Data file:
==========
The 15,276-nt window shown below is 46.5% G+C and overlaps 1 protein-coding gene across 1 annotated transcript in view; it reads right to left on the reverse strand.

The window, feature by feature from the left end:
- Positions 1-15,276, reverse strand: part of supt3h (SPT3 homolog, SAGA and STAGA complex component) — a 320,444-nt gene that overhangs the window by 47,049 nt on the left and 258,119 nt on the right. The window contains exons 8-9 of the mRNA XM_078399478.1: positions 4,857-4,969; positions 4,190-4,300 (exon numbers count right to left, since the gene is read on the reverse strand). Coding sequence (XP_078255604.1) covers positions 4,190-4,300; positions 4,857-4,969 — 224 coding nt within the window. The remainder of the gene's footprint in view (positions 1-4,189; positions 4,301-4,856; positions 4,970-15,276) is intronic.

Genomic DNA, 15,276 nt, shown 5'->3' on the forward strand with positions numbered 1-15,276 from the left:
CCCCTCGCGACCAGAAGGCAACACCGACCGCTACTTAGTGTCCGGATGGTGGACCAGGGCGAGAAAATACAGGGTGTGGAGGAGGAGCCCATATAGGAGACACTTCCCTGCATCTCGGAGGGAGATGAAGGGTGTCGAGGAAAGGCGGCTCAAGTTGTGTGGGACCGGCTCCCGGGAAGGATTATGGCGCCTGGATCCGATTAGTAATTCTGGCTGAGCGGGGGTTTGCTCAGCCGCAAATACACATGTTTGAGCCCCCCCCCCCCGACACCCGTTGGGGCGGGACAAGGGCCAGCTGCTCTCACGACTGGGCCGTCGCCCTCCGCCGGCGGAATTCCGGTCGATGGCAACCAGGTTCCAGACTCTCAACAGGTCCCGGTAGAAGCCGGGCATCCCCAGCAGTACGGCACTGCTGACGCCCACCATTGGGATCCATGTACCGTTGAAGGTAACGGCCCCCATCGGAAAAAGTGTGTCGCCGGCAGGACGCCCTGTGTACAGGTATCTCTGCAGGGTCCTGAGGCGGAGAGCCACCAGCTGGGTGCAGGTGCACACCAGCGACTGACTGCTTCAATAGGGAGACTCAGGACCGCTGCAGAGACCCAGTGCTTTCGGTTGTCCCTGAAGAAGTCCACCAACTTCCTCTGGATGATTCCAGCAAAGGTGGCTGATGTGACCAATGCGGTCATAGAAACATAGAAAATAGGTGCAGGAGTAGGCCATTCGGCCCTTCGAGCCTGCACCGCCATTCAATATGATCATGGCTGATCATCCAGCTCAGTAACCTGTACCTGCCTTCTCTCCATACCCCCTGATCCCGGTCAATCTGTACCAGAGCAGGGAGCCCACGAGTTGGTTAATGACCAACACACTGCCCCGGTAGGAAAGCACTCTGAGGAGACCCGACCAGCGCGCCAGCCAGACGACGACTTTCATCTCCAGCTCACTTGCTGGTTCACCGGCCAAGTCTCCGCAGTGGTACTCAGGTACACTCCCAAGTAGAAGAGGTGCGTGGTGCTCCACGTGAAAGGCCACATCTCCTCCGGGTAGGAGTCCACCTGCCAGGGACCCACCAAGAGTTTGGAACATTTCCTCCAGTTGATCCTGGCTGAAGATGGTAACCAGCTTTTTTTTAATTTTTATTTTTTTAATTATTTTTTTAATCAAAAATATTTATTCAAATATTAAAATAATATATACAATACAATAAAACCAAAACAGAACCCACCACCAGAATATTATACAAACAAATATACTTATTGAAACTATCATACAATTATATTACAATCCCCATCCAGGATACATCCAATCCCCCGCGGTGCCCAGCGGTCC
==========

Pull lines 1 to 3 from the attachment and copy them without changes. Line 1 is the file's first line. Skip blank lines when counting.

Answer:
The 15,276-nt window shown below is 46.5% G+C and overlaps 1 protein-coding gene across 1 annotated transcript in view; it reads right to left on the reverse strand.

The window, feature by feature from the left end:
- Positions 1-15,276, reverse strand: part of supt3h (SPT3 homolog, SAGA and STAGA complex component) — a 320,444-nt gene that overhangs the window by 47,049 nt on the left and 258,119 nt on the right. The window contains exons 8-9 of the mRNA XM_078399478.1: positions 4,857-4,969; positions 4,190-4,300 (exon numbers count right to left, since the gene is read on the reverse strand). Coding sequence (XP_078255604.1) covers positions 4,190-4,300; positions 4,857-4,969 — 224 coding nt within the window. The remainder of the gene's footprint in view (positions 1-4,189; positions 4,301-4,856; positions 4,970-15,276) is intronic.